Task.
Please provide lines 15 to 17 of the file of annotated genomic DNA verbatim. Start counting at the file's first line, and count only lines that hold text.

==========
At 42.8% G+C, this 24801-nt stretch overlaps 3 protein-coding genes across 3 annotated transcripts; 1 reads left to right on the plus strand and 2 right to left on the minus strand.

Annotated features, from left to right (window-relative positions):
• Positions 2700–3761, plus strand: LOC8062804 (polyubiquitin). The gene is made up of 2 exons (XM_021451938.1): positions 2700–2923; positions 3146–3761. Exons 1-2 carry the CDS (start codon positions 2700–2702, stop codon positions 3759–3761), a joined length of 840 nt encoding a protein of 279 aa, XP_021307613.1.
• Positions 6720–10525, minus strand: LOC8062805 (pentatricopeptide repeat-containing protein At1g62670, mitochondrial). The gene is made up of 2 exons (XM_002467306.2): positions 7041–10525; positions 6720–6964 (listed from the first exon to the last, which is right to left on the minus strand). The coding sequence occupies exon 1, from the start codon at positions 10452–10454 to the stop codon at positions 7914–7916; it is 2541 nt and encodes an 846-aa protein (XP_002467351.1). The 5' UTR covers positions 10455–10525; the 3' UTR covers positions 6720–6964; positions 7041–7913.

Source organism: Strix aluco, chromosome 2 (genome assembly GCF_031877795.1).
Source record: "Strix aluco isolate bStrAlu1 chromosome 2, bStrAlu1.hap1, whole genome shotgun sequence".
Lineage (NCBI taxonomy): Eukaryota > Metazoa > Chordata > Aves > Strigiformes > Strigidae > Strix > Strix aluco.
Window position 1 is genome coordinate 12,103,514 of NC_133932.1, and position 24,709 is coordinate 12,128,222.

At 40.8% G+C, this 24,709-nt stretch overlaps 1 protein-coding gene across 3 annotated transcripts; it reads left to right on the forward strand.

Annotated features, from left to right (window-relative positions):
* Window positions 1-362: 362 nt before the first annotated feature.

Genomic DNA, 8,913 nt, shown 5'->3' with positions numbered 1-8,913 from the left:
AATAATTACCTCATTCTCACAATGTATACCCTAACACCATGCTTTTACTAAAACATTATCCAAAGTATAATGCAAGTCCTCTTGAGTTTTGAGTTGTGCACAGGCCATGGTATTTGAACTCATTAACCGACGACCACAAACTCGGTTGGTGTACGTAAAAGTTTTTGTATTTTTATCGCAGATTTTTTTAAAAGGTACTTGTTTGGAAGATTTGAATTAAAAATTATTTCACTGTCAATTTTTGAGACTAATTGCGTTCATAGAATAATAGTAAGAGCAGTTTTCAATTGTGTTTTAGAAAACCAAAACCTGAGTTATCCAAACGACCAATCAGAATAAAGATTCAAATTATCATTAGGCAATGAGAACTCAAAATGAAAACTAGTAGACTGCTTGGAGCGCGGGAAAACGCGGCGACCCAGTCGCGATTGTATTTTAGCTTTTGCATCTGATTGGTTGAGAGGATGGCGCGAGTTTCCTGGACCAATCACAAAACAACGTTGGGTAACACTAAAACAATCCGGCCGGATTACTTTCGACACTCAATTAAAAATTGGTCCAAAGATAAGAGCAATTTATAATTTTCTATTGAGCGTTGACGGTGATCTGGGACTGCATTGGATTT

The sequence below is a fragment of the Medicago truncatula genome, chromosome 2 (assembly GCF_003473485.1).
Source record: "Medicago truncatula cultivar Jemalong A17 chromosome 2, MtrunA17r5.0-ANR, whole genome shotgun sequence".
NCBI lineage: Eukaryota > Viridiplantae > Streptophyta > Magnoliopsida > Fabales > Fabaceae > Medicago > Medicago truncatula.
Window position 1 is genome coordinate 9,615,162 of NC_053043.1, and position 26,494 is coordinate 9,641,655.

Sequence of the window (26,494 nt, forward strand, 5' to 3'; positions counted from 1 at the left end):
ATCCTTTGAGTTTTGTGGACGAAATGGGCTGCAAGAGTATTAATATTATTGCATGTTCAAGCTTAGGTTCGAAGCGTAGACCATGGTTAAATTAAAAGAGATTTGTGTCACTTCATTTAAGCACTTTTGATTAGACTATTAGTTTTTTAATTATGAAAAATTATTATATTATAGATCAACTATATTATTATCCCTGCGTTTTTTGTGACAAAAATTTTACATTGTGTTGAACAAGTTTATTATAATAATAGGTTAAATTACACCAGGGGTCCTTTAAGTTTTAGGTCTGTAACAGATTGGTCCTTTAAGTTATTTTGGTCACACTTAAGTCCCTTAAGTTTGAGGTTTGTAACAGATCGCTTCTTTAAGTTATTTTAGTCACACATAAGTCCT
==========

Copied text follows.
Source record: "Medicago truncatula cultivar Jemalong A17 chromosome 2, MtrunA17r5.0-ANR, whole genome shotgun sequence".
NCBI lineage: Eukaryota > Viridiplantae > Streptophyta > Magnoliopsida > Fabales > Fabaceae > Medicago > Medicago truncatula.
Window position 1 is genome coordinate 9,615,162 of NC_053043.1, and position 26,494 is coordinate 9,641,655.